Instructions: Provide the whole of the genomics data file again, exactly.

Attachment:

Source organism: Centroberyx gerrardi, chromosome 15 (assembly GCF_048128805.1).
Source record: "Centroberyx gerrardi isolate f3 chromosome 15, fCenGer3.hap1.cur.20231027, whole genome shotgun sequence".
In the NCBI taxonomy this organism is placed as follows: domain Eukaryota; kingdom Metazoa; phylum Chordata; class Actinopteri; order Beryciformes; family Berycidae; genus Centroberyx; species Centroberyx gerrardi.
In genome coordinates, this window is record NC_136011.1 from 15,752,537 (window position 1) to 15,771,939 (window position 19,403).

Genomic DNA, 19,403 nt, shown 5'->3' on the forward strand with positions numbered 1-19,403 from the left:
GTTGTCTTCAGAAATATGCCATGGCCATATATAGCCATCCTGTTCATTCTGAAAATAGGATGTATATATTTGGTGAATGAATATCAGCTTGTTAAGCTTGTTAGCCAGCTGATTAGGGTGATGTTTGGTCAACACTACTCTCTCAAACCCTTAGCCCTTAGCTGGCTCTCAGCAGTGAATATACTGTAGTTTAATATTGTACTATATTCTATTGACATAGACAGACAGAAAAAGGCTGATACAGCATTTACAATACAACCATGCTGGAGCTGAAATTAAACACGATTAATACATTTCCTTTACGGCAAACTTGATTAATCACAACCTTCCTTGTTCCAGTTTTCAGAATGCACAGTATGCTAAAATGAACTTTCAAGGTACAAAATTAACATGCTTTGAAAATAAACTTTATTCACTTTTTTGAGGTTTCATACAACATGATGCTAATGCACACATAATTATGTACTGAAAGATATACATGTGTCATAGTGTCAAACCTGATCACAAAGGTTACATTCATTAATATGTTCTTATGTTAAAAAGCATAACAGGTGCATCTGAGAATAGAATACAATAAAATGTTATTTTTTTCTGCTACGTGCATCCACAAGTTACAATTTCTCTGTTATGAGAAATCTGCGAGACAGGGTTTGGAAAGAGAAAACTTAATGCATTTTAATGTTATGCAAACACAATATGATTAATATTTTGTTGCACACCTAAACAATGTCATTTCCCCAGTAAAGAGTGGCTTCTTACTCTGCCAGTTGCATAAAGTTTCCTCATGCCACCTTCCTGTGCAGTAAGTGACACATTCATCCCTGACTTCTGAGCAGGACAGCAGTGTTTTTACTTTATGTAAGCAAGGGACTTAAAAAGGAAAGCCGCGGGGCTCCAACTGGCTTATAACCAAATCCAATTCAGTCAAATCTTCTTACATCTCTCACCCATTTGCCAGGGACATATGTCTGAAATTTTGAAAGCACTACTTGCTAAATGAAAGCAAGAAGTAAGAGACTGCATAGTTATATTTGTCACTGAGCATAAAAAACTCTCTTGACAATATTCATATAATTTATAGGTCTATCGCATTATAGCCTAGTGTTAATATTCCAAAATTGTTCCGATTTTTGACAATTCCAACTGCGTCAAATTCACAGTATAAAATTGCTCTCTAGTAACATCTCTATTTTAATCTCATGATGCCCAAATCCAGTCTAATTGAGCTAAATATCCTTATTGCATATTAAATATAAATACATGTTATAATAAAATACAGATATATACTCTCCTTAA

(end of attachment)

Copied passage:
Source organism: Centroberyx gerrardi, chromosome 15 (assembly GCF_048128805.1).
Source record: "Centroberyx gerrardi isolate f3 chromosome 15, fCenGer3.hap1.cur.20231027, whole genome shotgun sequence".
In the NCBI taxonomy this organism is placed as follows: domain Eukaryota; kingdom Metazoa; phylum Chordata; class Actinopteri; order Beryciformes; family Berycidae; genus Centroberyx; species Centroberyx gerrardi.
In genome coordinates, this window is record NC_136011.1 from 15,752,537 (window position 1) to 15,771,939 (window position 19,403).

Genomic DNA, 19,403 nt, shown 5'->3' on the forward strand with positions numbered 1-19,403 from the left:
GTTGTCTTCAGAAATATGCCATGGCCATATATAGCCATCCTGTTCATTCTGAAAATAGGATGTATATATTTGGTGAATGAATATCAGCTTGTTAAGCTTGTTAGCCAGCTGATTAGGGTGATGTTTGGTCAACACTACTCTCTCAAACCCTTAGCCCTTAGCTGGCTCTCAGCAGTGAATATACTGTAGTTTAATATTGTACTATATTCTATTGACATAGACAGACAGAAAAAGGCTGATACAGCATTTACAATACAACCATGCTGGAGCTGAAATTAAACACGATTAATACATTTCCTTTACGGCAAACTTGATTAATCACAACCTTCCTTGTTCCAGTTTTCAGAATGCACAGTATGCTAAAATGAACTTTCAAGGTACAAAATTAACATGCTTTGAAAATAAACTTTATTCACTTTTTTGAGGTTTCATACAACATGATGCTAATGCACACATAATTATGTACTGAAAGATATACATGTGTCATAGTGTCAAACCTGATCACAAAGGTTACATTCATTAATATGTTCTTATGTTAAAAAGCATAACAGGTGCATCTGAGAATAGAATACAATAAAATGTTATTTTTTTCTGCTACGTGCATCCACAAGTTACAATTTCTCTGTTATGAGAAATCTGCGAGACAGGGTTTGGAAAGAGAAAACTTAATGCATTTTAATGTTATGCAAACACAATATGATTAATATTTTGTTGCACACCTAAACAATGTCATTTCCCCAGTAAAGAGTGGCTTCTTACTCTGCCAGTTGCATAAAGTTTCCTCATGCCACCTTCCTGTGCAGTAAGTGACACATTCATCCCTGACTTCTGAGCAGGACAGCAGTGTTTTTACTTTATGTAAGCAAGGGACTTAAAAAGGAAAGCCGCGGGGCTCCAACTGGCTTATAACCAAATCCAATTCAGTCAAATCTTCTTACATCTCTCACCCATTTGCCAGGGACATATGTCTGAAATTTTGAAAGCACTACTTGCTAAATGAAAGCAAGAAGTAAGAGACTGCATAGTTATATTTGTCACTGAGCATAAAAAACTCTCTTGACAATATTCATATAATTTATAGGTCTATCGCATTATAGCCTAGTGTTAATATTCCAAAATTGTTCCGATTTTTGACAATTCCAACTGCGTCAAATTCACAGTATAAAATTGCTCTCTAGTAACATCTCTATTTTAATCTCATGATGCCCAAATCCAGTCTAATTGAGCTAAATATCCTTATTGCATATTAAATATAAATACATGTTATAATAAAATACAGATATATACTCTCCTTAA